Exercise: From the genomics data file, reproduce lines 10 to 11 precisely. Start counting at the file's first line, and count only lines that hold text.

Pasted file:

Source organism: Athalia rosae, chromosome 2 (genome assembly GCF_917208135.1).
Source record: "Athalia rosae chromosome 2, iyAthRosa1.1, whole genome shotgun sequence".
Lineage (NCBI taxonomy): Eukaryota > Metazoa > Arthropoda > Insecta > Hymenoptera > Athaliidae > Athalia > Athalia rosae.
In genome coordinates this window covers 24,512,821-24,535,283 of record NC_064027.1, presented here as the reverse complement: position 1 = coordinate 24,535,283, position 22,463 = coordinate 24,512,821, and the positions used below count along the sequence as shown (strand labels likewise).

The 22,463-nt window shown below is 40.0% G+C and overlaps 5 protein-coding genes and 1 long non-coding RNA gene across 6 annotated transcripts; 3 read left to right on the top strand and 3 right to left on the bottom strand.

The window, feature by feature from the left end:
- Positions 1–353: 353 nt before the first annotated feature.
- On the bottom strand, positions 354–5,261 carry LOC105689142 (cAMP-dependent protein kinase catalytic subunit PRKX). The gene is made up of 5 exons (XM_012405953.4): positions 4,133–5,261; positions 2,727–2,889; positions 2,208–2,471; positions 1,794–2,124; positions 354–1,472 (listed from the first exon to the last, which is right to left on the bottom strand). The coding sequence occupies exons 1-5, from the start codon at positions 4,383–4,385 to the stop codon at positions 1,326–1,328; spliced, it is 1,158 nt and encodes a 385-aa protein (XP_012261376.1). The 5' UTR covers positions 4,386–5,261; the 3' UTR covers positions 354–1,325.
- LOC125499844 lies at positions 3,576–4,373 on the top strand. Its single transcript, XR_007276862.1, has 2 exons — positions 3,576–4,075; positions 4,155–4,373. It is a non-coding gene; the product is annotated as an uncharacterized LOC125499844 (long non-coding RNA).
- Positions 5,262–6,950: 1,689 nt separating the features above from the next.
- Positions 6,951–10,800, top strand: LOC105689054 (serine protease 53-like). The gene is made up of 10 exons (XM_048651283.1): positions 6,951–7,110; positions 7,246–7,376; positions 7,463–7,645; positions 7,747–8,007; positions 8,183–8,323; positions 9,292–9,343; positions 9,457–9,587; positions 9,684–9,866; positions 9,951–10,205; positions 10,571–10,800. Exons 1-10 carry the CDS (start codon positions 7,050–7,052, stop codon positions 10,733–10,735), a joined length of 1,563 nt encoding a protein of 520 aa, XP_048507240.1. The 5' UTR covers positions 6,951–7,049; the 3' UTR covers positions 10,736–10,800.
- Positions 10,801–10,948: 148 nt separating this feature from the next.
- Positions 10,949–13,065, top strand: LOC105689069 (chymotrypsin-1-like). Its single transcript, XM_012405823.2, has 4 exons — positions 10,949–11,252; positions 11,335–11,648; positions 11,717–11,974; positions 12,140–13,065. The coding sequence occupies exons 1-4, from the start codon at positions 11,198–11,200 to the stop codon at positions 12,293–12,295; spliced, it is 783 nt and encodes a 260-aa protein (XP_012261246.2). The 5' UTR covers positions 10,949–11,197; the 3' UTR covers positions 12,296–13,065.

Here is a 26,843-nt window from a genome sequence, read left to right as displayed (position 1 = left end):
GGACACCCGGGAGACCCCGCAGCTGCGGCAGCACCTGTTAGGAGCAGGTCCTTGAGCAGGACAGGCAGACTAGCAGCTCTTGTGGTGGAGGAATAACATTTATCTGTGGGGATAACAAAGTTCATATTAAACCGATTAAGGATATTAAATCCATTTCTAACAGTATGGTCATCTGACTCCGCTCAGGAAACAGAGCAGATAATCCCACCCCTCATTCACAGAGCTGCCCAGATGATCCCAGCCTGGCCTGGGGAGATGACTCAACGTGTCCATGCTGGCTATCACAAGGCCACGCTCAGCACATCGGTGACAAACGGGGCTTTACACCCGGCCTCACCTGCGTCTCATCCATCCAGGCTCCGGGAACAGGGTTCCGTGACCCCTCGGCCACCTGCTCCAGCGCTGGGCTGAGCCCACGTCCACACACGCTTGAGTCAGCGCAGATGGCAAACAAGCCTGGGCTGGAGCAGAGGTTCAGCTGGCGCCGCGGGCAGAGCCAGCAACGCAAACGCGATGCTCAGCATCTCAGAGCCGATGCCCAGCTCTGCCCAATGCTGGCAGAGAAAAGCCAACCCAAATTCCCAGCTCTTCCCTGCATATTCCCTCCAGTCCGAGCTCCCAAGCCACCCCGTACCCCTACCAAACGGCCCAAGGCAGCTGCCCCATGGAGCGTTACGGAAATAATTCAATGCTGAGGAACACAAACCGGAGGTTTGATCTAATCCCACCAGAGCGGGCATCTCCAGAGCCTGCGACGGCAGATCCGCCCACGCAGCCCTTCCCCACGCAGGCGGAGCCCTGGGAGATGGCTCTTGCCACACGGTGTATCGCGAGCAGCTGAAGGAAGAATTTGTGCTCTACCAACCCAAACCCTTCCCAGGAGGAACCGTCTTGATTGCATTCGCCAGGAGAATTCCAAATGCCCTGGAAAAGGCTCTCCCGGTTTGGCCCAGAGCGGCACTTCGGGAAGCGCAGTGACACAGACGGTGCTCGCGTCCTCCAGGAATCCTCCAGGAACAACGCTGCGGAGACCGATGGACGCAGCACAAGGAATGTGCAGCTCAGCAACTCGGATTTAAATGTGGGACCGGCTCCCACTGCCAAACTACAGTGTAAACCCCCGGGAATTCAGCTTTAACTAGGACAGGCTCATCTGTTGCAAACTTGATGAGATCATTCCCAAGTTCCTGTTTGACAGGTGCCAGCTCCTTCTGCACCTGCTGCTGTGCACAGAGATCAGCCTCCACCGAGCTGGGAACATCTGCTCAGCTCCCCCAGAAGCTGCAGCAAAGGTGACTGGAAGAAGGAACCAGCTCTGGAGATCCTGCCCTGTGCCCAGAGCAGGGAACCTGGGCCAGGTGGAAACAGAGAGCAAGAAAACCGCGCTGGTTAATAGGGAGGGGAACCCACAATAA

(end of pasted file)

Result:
- Positions 5,262–6,950: 1,689 nt separating the features above from the next.
- Positions 6,951–10,800, top strand: LOC105689054 (serine protease 53-like). The gene is made up of 10 exons (XM_048651283.1): positions 6,951–7,110; positions 7,246–7,376; positions 7,463–7,645; positions 7,747–8,007; positions 8,183–8,323; positions 9,292–9,343; positions 9,457–9,587; positions 9,684–9,866; positions 9,951–10,205; positions 10,571–10,800. Exons 1-10 carry the CDS (start codon positions 7,050–7,052, stop codon positions 10,733–10,735), a joined length of 1,563 nt encoding a protein of 520 aa, XP_048507240.1. The 5' UTR covers positions 6,951–7,049; the 3' UTR covers positions 10,736–10,800.